191 Suspiciunt, "view with admiration."
192 Ps. i. 1.
193 Wisd. ii. 12-22.
194 In traductionem cogitationum nostrarum. Traductio is sometimes used, as here, to denote exposure to ignominy.
195 Immutatae sunt.
196 Nugaces. In the Greek it is ei0j kibdhlon, as a counterfeit.
197 Praefert. The Greek has makari/zei, "deems happy."
198 Quae ventura sunt illi.
200 Sacramenta Dei
202 Ps. lxxii. 6, 7, quoted from the Septuagint,
203 Sine cujusquam suspicione.
204 Isa. liii. 1-6.
205 Annuntiavimus coram ipso sicut pueri; and so the Septuagint, a0nhggei/lamen e0na/ntion au0tou= w9j paidi/on. It is most difficult to account for this remarkable translation. The meaning of the passage is plain, that the Messiah would spring from an obscure source. [Elucidation III.]
206 Homo in plagâ positus. The Septuagint, a!nqrwpoj e0n plhgh=wÖ\n.
207 Aversus est. So also the Septuagint, a0pe/straptai to\ pro/swpon au0tou=. Some have supposed that there is a reference to lepers, who were compelled to cover their faces.
208 i.e., for Himself, as though He were bearing the punishment of His own sins.
209 Infirmatus est.
210 Doctrina pacis nostrae, "the correction."
211 Livore ejus nos sanati sumus. The word "livor" properly denotes the blackness arising from a bruise.
212 Intus inclusam. Another reading is, "Intus inclusâ malitia," with malice shut up within.
213 Solveret, "He loosened or relaxed."
214 Non vacaret.
215 Operans in salutem hominum, "by healing diseases and doing good."
216 There is no mention of this in the Gospels.
217 Secesserat: "withdrawn themselves from the teaching of the scribes and Pharisees, and betaken themselves to Christ."
218 Mic. iv. 2, 3.
219 Some read, "evincet et deliget validas nationes;" but the reading "deliget" seems to have arisen from a corrupt reading of the Septuagint,-e0kle/cei, "he shall choose," having been substituted for ecelegcei, "he shall rebuke."
220 The scene of the giving of the law is sometimes spoken of as Horeb, as Ex. iii., and sometimes as Sinai, as Ex. xix. The difficulty of discriminating the two is very great. See Stanley's Sinai and Palestine [pp. 29, 32, 36-37, 40-42, etc. Robinson, vol. i. 177, 531.]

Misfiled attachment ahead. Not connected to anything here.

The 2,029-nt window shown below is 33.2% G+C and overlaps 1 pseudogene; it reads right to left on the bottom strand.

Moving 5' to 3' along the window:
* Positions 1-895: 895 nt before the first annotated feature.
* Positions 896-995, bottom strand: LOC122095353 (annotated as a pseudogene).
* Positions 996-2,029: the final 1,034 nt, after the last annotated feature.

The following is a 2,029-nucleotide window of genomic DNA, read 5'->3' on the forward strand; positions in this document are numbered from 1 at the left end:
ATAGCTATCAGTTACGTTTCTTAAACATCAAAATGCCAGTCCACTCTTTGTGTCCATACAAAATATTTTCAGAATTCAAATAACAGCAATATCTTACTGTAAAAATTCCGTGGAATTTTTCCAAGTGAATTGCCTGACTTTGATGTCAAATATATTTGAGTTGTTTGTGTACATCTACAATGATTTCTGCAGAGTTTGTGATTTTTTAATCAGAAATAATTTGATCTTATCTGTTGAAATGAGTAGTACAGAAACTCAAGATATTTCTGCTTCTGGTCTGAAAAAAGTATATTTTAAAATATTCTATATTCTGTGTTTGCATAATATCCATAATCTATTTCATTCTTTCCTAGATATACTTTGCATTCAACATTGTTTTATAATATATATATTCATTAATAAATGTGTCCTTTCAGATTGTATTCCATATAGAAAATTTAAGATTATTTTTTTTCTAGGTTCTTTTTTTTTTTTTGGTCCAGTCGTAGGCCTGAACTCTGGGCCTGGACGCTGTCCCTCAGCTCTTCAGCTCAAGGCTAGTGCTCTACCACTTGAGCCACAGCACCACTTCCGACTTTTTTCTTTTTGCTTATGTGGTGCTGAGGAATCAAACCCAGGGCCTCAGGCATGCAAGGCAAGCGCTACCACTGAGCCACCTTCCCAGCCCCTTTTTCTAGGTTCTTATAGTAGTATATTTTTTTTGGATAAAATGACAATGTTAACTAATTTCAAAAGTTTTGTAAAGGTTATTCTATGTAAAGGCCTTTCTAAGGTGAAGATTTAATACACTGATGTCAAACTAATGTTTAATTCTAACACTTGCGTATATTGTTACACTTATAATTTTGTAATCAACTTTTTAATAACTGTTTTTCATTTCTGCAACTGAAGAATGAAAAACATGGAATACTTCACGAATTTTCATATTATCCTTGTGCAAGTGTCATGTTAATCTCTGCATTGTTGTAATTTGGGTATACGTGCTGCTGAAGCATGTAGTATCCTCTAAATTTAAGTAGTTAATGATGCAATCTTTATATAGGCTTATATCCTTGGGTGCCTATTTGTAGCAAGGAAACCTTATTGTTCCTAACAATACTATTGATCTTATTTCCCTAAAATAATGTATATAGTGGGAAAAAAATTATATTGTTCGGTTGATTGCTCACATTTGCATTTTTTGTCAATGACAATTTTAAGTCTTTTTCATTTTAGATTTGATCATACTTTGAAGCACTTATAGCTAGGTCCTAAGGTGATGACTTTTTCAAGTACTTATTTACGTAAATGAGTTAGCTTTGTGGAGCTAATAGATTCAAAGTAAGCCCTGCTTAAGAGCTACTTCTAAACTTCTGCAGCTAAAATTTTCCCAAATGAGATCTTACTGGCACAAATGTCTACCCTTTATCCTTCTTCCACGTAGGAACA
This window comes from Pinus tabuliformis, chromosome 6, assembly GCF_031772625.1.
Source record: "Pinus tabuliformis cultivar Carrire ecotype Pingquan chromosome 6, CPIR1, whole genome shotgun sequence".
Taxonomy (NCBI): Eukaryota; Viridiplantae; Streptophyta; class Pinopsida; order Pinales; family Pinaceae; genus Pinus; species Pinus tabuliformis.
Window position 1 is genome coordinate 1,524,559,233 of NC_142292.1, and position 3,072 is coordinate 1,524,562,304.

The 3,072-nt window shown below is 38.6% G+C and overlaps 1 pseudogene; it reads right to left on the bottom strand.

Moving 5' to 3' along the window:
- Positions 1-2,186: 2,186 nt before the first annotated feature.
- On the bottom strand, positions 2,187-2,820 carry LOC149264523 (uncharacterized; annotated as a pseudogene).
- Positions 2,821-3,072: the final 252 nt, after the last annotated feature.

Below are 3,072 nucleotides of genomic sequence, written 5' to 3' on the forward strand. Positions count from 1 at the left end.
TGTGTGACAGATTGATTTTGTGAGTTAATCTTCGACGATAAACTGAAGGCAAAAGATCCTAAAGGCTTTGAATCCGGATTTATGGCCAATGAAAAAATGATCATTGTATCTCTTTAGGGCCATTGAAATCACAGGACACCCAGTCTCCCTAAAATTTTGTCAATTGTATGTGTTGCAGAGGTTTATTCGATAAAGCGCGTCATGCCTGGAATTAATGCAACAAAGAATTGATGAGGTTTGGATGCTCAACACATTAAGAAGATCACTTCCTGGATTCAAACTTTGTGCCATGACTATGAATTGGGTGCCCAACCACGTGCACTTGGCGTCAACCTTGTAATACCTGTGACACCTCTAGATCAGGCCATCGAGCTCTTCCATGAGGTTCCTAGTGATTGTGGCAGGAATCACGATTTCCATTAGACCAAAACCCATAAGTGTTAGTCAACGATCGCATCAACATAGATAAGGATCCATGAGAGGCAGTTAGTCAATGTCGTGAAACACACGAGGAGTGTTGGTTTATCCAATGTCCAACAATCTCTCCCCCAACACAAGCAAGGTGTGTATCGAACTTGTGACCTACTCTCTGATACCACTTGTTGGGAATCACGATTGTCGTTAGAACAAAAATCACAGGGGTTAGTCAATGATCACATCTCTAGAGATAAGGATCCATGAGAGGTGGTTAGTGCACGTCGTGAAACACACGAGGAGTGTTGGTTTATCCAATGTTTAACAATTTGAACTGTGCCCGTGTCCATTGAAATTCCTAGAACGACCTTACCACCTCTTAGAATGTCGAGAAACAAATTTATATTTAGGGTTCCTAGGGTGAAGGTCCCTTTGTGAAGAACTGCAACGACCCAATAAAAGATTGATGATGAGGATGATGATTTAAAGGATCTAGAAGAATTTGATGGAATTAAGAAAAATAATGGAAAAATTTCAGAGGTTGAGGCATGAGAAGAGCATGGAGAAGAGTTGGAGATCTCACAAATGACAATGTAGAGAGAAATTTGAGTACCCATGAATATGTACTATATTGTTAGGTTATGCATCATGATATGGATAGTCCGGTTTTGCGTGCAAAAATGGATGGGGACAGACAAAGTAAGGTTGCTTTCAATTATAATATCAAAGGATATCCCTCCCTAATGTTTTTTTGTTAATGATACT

221 Deut. xviii. 17-19.
222 Ego vindicabo in eum.
223 Vivam praesentemque legem.
224 Another reading is, "per Moysen," by Moses.
225 The quotation is not from Isaiah, but from Jer iv. 3, 4.
226 Deut. xxx. 6.
227 i.e., Joshua. See Josh. v. 2.
228 "Figuram gerebat," typified, or set forth as in a figure.
229 i.e., Osee, Oshea, or Hoshea, as Joshua was first called. See Num. xiii. 8. [But note Num. xiii. 16. The change was significant. See Pearson On the Creed, art. ii. 125-128. Thus, "Jehovah-Saviour" = Jesus, and the change was prophetic of "the Name which is above every name." Compare Gen. xxxii. 29 and Phil. ii. 9, 10.]
230 Per figuram nominis. The name Jesus or Joshua signifies a deliverer or saviour. [Nay, more, Jehovah-Salvator, thus: Hoshea + Jah = Jehoshua = Joshua = Jesus.]
231 Involutum. Thus Seneca: "Non est tibi frons ficta, nec in alienam voluptatem sermo compositus, nec cor involutum."
232 1 Sam. xvi. 7: "The Lord seeth not as man seeth; for man looketh on the outward appearance, but the Lord looketh on the heart."
233 Lutulentum (besmeared with mud) "et immundum." See 2 Pet. ii. 22.
234 ["The swine gorges his acorns, and never looks up to the tree from which they fall," as a parable of nature for swinish men.]
235 Sedendi vehiculum. "Sedeor" is sometimes used in this sense for riding.
236 Exuviis, used in the same sense as "pellibus."
237 Ingurgitat coeno, "plunges into the mire." ["Sus lota in volutabro luti." 2 Pet. ii. 22, Vulgate]
238 Per figuram. [This Typology has never yet been fully or satisfactorily treated. Yet the volumes of Dr. Fairbairn (Typology of Scripture, Clarks, Edin.) ought to be known to every Bible student.]